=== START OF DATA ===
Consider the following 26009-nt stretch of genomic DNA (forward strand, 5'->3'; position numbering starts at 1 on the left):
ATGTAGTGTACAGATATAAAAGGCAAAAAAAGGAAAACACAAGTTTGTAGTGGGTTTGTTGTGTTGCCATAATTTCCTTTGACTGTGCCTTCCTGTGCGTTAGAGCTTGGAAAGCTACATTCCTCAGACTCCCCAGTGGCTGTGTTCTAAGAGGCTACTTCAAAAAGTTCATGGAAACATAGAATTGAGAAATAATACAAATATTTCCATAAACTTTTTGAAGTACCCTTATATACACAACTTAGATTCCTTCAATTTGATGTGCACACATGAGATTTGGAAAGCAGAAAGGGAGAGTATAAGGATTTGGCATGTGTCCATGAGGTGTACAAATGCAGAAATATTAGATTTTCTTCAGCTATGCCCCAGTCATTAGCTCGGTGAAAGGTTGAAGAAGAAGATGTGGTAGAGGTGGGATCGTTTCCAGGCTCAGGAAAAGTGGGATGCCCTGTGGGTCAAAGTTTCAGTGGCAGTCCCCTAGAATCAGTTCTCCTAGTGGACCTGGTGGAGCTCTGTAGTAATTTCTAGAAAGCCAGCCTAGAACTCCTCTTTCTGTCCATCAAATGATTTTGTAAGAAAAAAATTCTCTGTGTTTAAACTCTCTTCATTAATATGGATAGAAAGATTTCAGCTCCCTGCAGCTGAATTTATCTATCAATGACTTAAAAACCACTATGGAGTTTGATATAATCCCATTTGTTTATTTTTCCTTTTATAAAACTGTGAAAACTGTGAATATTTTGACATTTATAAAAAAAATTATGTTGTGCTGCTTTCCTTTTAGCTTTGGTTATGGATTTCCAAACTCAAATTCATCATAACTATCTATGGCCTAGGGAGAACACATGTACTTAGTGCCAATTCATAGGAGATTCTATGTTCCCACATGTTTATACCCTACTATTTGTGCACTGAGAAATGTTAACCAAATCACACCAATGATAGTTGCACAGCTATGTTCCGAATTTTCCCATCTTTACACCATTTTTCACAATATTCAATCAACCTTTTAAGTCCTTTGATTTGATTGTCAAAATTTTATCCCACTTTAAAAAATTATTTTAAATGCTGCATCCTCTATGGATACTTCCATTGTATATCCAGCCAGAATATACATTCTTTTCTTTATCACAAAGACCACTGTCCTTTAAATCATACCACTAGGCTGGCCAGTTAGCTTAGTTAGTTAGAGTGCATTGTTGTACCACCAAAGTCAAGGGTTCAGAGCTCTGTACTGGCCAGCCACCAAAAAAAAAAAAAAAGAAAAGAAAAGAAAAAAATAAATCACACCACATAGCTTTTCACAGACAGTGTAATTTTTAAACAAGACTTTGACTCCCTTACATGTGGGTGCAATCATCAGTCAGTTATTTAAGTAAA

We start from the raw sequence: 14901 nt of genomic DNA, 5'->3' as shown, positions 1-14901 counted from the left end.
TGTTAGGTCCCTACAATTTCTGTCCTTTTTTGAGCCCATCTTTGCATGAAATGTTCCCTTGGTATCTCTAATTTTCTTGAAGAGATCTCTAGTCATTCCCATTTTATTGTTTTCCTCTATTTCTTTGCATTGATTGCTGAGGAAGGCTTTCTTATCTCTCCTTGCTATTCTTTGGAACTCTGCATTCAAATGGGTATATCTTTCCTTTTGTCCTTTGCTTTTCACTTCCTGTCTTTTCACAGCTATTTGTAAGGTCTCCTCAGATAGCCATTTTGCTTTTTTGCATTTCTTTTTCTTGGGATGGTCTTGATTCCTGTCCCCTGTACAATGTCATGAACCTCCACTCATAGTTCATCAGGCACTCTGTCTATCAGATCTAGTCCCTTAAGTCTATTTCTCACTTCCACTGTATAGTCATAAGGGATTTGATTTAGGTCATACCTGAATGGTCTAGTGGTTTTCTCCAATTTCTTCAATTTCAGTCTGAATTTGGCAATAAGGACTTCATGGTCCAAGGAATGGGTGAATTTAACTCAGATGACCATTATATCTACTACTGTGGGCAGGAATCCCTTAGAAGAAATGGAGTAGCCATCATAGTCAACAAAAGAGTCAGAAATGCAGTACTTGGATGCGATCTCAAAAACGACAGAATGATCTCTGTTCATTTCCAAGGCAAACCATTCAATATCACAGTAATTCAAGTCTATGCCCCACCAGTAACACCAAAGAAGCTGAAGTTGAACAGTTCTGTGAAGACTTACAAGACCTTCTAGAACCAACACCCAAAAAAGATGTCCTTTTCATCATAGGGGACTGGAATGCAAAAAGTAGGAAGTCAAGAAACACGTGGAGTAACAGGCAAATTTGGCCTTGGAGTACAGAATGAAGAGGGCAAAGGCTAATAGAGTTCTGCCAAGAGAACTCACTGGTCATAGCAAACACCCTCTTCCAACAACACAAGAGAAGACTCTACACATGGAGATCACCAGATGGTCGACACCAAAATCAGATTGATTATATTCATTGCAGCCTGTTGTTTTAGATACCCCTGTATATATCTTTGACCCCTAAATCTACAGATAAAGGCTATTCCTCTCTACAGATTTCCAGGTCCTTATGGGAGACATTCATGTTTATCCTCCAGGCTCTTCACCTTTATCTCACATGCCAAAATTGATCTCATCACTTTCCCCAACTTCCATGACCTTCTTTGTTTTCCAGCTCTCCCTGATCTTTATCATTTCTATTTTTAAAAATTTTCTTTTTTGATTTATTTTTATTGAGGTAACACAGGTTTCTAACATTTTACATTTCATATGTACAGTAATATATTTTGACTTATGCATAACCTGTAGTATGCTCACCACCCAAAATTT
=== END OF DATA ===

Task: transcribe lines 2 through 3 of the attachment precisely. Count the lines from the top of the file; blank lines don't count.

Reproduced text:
ATGTAGTGTACAGATATAAAAGGCAAAAAAAGGAAAACACAAGTTTGTAGTGGGTTTGTTGTGTTGCCATAATTTCCTTTGACTGTGCCTTCCTGTGCGTTAGAGCTTGGAAAGCTACATTCCTCAGACTCCCCAGTGGCTGTGTTCTAAGAGGCTACTTCAAAAAGTTCATGGAAACATAGAATTGAGAAATAATACAAATATTTCCATAAACTTTTTGAAGTACCCTTATATACACAACTTAGATTCCTTCAATTTGATGTGCACACATGAGATTTGGAAAGCAGAAAGGGAGAGTATAAGGATTTGGCATGTGTCCATGAGGTGTACAAATGCAGAAATATTAGATTTTCTTCAGCTATGCCCCAGTCATTAGCTCGGTGAAAGGTTGAAGAAGAAGATGTGGTAGAGGTGGGATCGTTTCCAGGCTCAGGAAAAGTGGGATGCCCTGTGGGTCAAAGTTTCAGTGGCAGTCCCCTAGAATCAGTTCTCCTAGTGGACCTGGTGGAGCTCTGTAGTAATTTCTAGAAAGCCAGCCTAGAACTCCTCTTTCTGTCCATCAAATGATTTTGTAAGAAAAAAATTCTCTGTGTTTAAACTCTCTTCATTAATATGGATAGAAAGATTTCAGCTCCCTGCAGCTGAATTTATCTATCAATGACTTAAAAACCACTATGGAGTTTGATATAATCCCATTTGTTTATTTTTCCTTTTATAAAACTGTGAAAACTGTGAATATTTTGACATTTATAAAAAAAATTATGTTGTGCTGCTTTCCTTTTAGCTTTGGTTATGGATTTCCAAACTCAAATTCATCATAACTATCTATGGCCTAGGGAGAACACATGTACTTAGTGCCAATTCATAGGAGATTCTATGTTCCCACATGTTTATACCCTACTATTTGTGCACTGAGAAATGTTAACCAAATCACACCAATGATAGTTGCACAGCTATGTTCCGAATTTTCCCATCTTTACACCATTTTTCACAATATTCAATCAACCTTTTAAGTCCTTTGATTTGATTGTCAAAATTTTATCCCACTTTAAAAAATTATTTTAAATGCTGCATCCTCTATGGATACTTCCATTGTATATCCAGCCAGAATATACATTCTTTTCTTTATCACAAAGACCACTGTCCTTTAAATCATACCACTAGGCTGGCCAGTTAGCTTAGTTAGTTAGAGTGCATTGTTGTACCACCAAAGTCAAGGGTTCAGAGCTCTGTACTGGCCAGCCACCAAAAAAAAAAAAAAAGAAAAGAAAAGAAAAAAATAAATCACACCACATAGCTTTTCACAGACAGTGTAATTTTTAAACAAGACTTTGACTCCCTTACATGTGGGTGCAATCATCAGTCAGTTATTTAAGTAAA

We start from the raw sequence: 14901 nt of genomic DNA, 5'->3' as shown, positions 1-14901 counted from the left end.